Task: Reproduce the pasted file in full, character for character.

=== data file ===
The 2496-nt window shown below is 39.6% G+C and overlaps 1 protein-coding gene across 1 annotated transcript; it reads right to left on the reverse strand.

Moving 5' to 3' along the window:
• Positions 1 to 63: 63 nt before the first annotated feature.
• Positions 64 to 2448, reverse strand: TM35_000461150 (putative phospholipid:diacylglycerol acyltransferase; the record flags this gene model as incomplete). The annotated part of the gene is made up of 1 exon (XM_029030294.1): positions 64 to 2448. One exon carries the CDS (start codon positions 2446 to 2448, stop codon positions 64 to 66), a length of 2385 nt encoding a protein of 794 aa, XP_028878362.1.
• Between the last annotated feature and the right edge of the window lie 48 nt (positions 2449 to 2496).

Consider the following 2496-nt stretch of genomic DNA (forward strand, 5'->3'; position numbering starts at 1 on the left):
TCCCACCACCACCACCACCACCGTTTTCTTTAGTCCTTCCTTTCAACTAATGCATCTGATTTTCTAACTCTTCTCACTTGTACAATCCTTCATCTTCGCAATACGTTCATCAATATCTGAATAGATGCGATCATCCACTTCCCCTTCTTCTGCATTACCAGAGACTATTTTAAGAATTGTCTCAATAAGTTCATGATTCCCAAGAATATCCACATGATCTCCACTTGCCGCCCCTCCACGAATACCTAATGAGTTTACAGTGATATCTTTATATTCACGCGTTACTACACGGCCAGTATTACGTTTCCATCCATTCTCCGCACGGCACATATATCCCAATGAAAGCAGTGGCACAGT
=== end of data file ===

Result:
The 2496-nt window shown below is 39.6% G+C and overlaps 1 protein-coding gene across 1 annotated transcript; it reads right to left on the reverse strand.

Moving 5' to 3' along the window:
• Positions 1 to 63: 63 nt before the first annotated feature.
• Positions 64 to 2448, reverse strand: TM35_000461150 (putative phospholipid:diacylglycerol acyltransferase; the record flags this gene model as incomplete). The annotated part of the gene is made up of 1 exon (XM_029030294.1): positions 64 to 2448. One exon carries the CDS (start codon positions 2446 to 2448, stop codon positions 64 to 66), a length of 2385 nt encoding a protein of 794 aa, XP_028878362.1.
• Between the last annotated feature and the right edge of the window lie 48 nt (positions 2449 to 2496).

Consider the following 2496-nt stretch of genomic DNA (forward strand, 5'->3'; position numbering starts at 1 on the left):
TCCCACCACCACCACCACCACCGTTTTCTTTAGTCCTTCCTTTCAACTAATGCATCTGATTTTCTAACTCTTCTCACTTGTACAATCCTTCATCTTCGCAATACGTTCATCAATATCTGAATAGATGCGATCATCCACTTCCCCTTCTTCTGCATTACCAGAGACTATTTTAAGAATTGTCTCAATAAGTTCATGATTCCCAAGAATATCCACATGATCTCCACTTGCCGCCCCTCCACGAATACCTAATGAGTTTACAGTGATATCTTTATATTCACGCGTTACTACACGGCCAGTATTACGTTTCCATCCATTCTCCGCACGGCACATATATCCCAATGAAAGCAGTGGCACAGT